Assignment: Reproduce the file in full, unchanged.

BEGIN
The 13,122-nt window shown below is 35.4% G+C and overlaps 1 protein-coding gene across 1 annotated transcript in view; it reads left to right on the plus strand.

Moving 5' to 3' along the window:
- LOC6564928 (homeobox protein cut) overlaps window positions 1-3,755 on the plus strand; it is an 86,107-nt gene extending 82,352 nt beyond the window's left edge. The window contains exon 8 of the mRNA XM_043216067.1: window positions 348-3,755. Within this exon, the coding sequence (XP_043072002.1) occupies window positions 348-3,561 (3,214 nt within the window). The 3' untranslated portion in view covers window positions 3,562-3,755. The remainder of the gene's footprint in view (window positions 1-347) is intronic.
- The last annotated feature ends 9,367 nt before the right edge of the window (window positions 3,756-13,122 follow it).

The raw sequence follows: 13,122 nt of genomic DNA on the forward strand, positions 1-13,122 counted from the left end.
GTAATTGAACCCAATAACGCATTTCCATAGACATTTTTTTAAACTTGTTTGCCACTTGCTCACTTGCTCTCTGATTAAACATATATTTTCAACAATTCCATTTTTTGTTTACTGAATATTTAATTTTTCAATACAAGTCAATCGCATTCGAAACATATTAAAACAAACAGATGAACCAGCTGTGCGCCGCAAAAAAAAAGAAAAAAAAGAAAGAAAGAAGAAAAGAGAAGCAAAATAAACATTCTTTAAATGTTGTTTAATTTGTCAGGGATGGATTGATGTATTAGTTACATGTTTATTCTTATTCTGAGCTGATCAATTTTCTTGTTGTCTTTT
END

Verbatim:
The 13,122-nt window shown below is 35.4% G+C and overlaps 1 protein-coding gene across 1 annotated transcript in view; it reads left to right on the plus strand.

Moving 5' to 3' along the window:
- LOC6564928 (homeobox protein cut) overlaps window positions 1-3,755 on the plus strand; it is an 86,107-nt gene extending 82,352 nt beyond the window's left edge. The window contains exon 8 of the mRNA XM_043216067.1: window positions 348-3,755. Within this exon, the coding sequence (XP_043072002.1) occupies window positions 348-3,561 (3,214 nt within the window). The 3' untranslated portion in view covers window positions 3,562-3,755. The remainder of the gene's footprint in view (window positions 1-347) is intronic.
- The last annotated feature ends 9,367 nt before the right edge of the window (window positions 3,756-13,122 follow it).

The raw sequence follows: 13,122 nt of genomic DNA on the forward strand, positions 1-13,122 counted from the left end.
GTAATTGAACCCAATAACGCATTTCCATAGACATTTTTTTAAACTTGTTTGCCACTTGCTCACTTGCTCTCTGATTAAACATATATTTTCAACAATTCCATTTTTTGTTTACTGAATATTTAATTTTTCAATACAAGTCAATCGCATTCGAAACATATTAAAACAAACAGATGAACCAGCTGTGCGCCGCAAAAAAAAAGAAAAAAAAGAAAGAAAGAAGAAAAGAGAAGCAAAATAAACATTCTTTAAATGTTGTTTAATTTGTCAGGGATGGATTGATGTATTAGTTACATGTTTATTCTTATTCTGAGCTGATCAATTTTCTTGTTGTCTTTT